By Jo O’Dea If you have a number of related contracts between different parties and they have different dispute resolution clauses, which one do you use? SUMMARY In ZPMC- Red Box Energy Services Ltd vs Philip Jeffry Adkins and Others [2021] HKCFI 3501, there were 3...

Court thwarts bad faith attempt to lift veil of confidentiality of international arbitration award

By Maria Cole The confidentiality of arbitral proceedings is important. It is protected by statute and model law. In EBJ21 v EBO21,[1] the Federal Court of Australia refused to have its processes used to erode or undermine the parties’ agreement to, and the law’s...

New Zealand still rated as global leader for public sector transparency, honesty and integrity

Transparency International has just released the 2021 Corruption Perception Index (CPI). New Zealand has retained its joint number one ranking along with Denmark, as having one of the least corrupt public sectors in the world. This year Finland joins the top-slot as...

Wilful Breaches of Contract – Do Exclusion Clauses and Liability Caps Still Work?

Can deliberate or wilful contract breaches still benefit from clauses that limit or exclude liability? The English High Court recently considered this issue in Mott Macdonald Ltd v Trant Engineering Ltd,[1] which confirmed that clauses limiting or excluding liability...

Clause and effect: the importance of well-drafted model clauses

An overview of why well-drafted model clauses matter Introduction Contracts, like disputes, come in all shapes and sizes. Most parties to a contract are keen to get the deal finalised and signed on the dotted line as quickly as possible. There isn't always an appetite...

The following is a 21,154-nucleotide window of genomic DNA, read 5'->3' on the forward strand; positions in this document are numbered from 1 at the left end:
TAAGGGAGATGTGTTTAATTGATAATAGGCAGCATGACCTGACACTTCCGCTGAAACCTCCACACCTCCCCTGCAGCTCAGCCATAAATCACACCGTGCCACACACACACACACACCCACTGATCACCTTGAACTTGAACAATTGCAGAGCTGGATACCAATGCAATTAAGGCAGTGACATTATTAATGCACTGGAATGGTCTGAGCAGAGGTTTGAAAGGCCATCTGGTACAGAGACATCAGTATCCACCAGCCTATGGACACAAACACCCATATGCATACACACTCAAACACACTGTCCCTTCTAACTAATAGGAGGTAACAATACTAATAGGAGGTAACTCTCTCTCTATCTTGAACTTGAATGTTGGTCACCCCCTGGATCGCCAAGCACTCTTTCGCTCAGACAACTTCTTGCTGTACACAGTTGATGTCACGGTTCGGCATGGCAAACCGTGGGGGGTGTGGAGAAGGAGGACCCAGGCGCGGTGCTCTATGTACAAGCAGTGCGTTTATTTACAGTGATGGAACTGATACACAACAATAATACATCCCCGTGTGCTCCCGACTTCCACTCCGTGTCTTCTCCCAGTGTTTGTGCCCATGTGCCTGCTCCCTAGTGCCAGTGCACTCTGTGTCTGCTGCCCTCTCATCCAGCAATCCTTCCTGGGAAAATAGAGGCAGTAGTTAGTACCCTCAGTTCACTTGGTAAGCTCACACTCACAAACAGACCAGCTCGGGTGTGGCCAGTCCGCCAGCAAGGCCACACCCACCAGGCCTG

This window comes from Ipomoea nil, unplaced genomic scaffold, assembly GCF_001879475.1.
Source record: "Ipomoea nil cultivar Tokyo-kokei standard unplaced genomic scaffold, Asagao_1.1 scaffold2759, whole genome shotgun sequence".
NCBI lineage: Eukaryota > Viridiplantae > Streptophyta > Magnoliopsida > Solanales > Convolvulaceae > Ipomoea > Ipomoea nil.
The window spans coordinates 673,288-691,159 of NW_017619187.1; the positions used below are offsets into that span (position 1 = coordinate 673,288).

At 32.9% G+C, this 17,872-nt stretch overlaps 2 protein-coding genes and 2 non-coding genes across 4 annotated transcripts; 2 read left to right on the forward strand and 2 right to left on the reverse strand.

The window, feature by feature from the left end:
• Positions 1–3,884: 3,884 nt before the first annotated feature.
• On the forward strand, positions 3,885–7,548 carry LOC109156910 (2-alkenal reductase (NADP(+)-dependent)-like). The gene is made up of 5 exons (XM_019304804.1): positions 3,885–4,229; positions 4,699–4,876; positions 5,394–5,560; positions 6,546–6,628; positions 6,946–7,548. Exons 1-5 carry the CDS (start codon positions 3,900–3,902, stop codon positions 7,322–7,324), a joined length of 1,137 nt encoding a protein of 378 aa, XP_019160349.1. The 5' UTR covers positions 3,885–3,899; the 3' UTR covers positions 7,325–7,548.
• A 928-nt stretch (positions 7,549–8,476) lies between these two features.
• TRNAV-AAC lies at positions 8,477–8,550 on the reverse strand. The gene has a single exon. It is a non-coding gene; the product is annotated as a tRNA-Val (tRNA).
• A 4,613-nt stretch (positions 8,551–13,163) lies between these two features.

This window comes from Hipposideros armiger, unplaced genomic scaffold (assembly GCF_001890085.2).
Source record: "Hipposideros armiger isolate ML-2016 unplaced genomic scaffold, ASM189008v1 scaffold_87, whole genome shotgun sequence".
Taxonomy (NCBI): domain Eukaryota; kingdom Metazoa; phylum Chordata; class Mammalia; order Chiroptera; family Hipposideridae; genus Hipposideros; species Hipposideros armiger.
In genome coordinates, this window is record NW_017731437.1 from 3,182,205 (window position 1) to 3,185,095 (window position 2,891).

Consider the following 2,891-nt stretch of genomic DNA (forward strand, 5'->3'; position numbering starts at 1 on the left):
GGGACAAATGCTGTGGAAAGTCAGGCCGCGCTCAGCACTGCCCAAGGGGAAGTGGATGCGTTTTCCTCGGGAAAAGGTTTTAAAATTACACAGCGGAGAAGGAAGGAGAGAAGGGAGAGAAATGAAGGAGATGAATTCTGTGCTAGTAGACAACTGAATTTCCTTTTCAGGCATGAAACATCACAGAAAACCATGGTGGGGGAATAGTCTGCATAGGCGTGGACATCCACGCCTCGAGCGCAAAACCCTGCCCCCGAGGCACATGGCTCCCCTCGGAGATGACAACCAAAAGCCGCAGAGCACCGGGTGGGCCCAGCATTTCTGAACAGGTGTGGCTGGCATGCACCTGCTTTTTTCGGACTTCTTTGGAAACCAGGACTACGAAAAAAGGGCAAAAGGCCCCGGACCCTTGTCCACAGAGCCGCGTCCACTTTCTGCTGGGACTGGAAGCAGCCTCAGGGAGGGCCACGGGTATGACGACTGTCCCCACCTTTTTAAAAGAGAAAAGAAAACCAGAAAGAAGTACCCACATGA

English High Court confirms that parties are not permitted to raise a counterclaim at enforcement stage of a New York Convention award

In Selevision Saudi Co v BeIN Media Group LLC [2021] EWHC 2802 (Comm), the High Court in England and Wales held that it had no jurisdiction to permit a counterclaim at the enforcement stage of a New York Convention award pursuant to the English Arbitration Act given...

No access clause implied in commercial leases

On 28 October 2021, the Government amended the Property Law Act to imply a ‘no access in an emergency clause’ into commercial leases which do not already provide for adjusted rent payment terms during an epidemic emergency. The implied clause applies from 18 August...

Leaky Home Case: Failure to obtain a building report results in reduction of damages for contributory negligence

By Melt Strydom. Apportionment for contributory negligence allows a court to share the responsibility between parties in circumstances where the test for causation and remoteness of damage justifies it. It doesn’t mean a respondent will not be held liable for...

Changes on the way for commercial lease Covid-19 rent disputes

The government has introduced a law change which will imply into commercial leases that don’t have an existing no access in emergency clause, a provision requiring a fair proportion of rent and outgoings to be paid when a tenant has been unable to conduct their...